18 years ago I made one of the most important decisions of my life and entered a local Cambodian Buddhist Temple as a temple boy and, for only 3 weeks, an actual Therevada Buddhist monk. I am not a scholar, great meditator, or authority on Buddhism, but Buddhism is something I love from the Bottom of my heart. It has taught me sobriety, morality, peace, and very importantly that my suffering is optional, and doesn't have to run my life. I hope to give back what little I can to the Buddhist community that has so generously given me so much, sincerely former monk John

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Re: What if Anatta(non self) actually means Not Me, Not Mine

Postby tiltbillings » Mon Jul 29, 2013 8:50 am

lyndon taylor wrote:You're entirely missing the point,
I am not missing the point at all. You have, without justification, declared that attan carries meanings that it simply does not carry.

getting caught up in semantics,
There is a reason for paying attention to how a language works. If you do not do so, you'll not understand what it is saying.

my apologies for not being a pali scholar,
And it seriously shows.

click on the link to the Bhikku Thannissaro translation that I mucked with above and read the text, by the Buddhas own words THE FIVE AGGREGATES ARE NOT THE SELF, then(I Paraphrase)THE FIVE AGGREGATES ARE NEITHER MINE, I, OR THE SELF, not just self all three Me, Mine, ot the Self, thats my whole point. As you probably well know almost no word in pali has entirely only one possible english translation, although many transaltors seem to think of it that way. ATTA; self also means me, ATTANIYA; self's property also means mine, here's your brief quote, except I'm going to replace self with me, and self's property with mine, and you tell me if it doesn't make just as much sense if not more;(or less)
At best your over all point is confused.

But this is not even an arguement about getting people to consider other possible meanings to pali words, its really about that Bhikku Thannisaro translation of the sutra, I and many others on my other forum have been cruising along assuming the buddha only meant the aggregates are not the self,
Which only goes to show how very poorly you have understood what is being taught by the Buddha in the suttas and -- here is the key -- how poorly you understand what the khandhas actually entail.

thats simple stuff if you really think about it, but imagine realizing that nothing in the aggregates belongs to me, is my possesion, or is Mine, that what the Buddha is also saying, the really big thing, NONE OF YOUR POSSESSIONS BELONG TO YOU, as well as none of your perceptions, observations, body, thoughts conciousness, none of this belongs to you, which brings up a major meditative project, who does it all belong to, is it MARA the evil one who one poster claims on freesangha, who do your possesions belong to if they do not belong to you, who does you body belong to if it doesn't belong to you, who does your mind belong to if it doesn't belong to you, big questions, no easy answers!!!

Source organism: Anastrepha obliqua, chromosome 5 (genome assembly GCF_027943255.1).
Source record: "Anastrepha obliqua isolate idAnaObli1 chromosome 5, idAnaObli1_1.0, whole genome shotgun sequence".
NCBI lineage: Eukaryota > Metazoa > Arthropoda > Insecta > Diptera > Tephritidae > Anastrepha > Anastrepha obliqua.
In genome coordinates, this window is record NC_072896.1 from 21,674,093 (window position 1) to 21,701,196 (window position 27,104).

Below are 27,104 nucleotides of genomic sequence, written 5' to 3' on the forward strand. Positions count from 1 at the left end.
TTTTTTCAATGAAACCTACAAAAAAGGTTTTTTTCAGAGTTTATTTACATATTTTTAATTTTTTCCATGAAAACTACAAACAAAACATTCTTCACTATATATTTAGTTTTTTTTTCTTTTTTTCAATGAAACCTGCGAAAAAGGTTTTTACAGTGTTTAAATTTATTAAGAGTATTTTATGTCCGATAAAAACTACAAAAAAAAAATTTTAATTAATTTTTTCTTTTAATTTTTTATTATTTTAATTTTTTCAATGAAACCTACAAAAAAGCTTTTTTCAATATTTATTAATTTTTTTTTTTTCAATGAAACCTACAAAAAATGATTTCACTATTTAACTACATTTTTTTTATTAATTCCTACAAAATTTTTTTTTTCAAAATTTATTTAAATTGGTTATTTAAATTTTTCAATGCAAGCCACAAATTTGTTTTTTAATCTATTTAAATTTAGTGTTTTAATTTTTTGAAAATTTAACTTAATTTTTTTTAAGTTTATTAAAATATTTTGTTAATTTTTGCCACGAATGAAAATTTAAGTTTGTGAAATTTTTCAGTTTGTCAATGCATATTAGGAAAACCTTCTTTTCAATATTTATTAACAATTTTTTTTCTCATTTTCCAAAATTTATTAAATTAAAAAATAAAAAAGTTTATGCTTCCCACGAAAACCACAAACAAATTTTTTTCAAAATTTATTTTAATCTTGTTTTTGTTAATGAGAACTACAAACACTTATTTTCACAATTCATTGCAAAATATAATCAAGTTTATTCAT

You are making big problems where there aren't any, and your messing with the Pali which only adds to your confusion. Who does all this belong to? The answer is not found in shifting around, without justification, the meanings of Pali words. The texts are rather clear as they stand. It is simply a matter of paying attention and not getting caught up in a lot of mental proliferation.
This being is bound to samsara, kamma is his means for going beyond.
SN I, 38.

Ar scáth a chéile a mhaireas na daoine.
People live in one another’s shelter.

dheamhan a fhios agam

"We eat cold eels and think distant thoughts." -- Jack Johnson

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Re: What if Anatta(non self) actually means Not Me, Not Mine

Postby manas » Mon Jul 29, 2013 9:05 am

I like Thanissaro Bhikkhu's notion of the 'anatta doctrine' as really being a strategy to help us towards total release from dukkha, and not a metaphysical concept to be taken as some kind of existing or non-existing entity (or non-entity). I too used to fall into what I now think is a common trap of trying to reify anatta as if it's a thing (or non-thing) that can be pinned down as such, but now I do think it is just a strategy, a useful concept, a means to an end. The Buddha seems to be trying to express this in a number of places, for example here:

"By & large, Kaccayana, this world is supported by (takes as its object) a polarity, that of existence & non-existence. But when one sees the origination of the world as it actually is with right discernment, 'non-existence' with reference to the world does not occur to one. When one sees the cessation of the world as it actually is with right discernment, 'existence' with reference to the world does not occur to one.

"By & large, Kaccayana, this world is in bondage to attachments, clingings (sustenances), & biases. But one such as this does not get involved with or cling to these attachments, clingings, fixations of awareness, biases, or obsessions; nor is he resolved on 'my self.' He has no uncertainty or doubt that just stress, when arising, is arising; stress, when passing away, is passing away. In this, his knowledge is independent of others. It's to this extent, Kaccayana, that there is right view.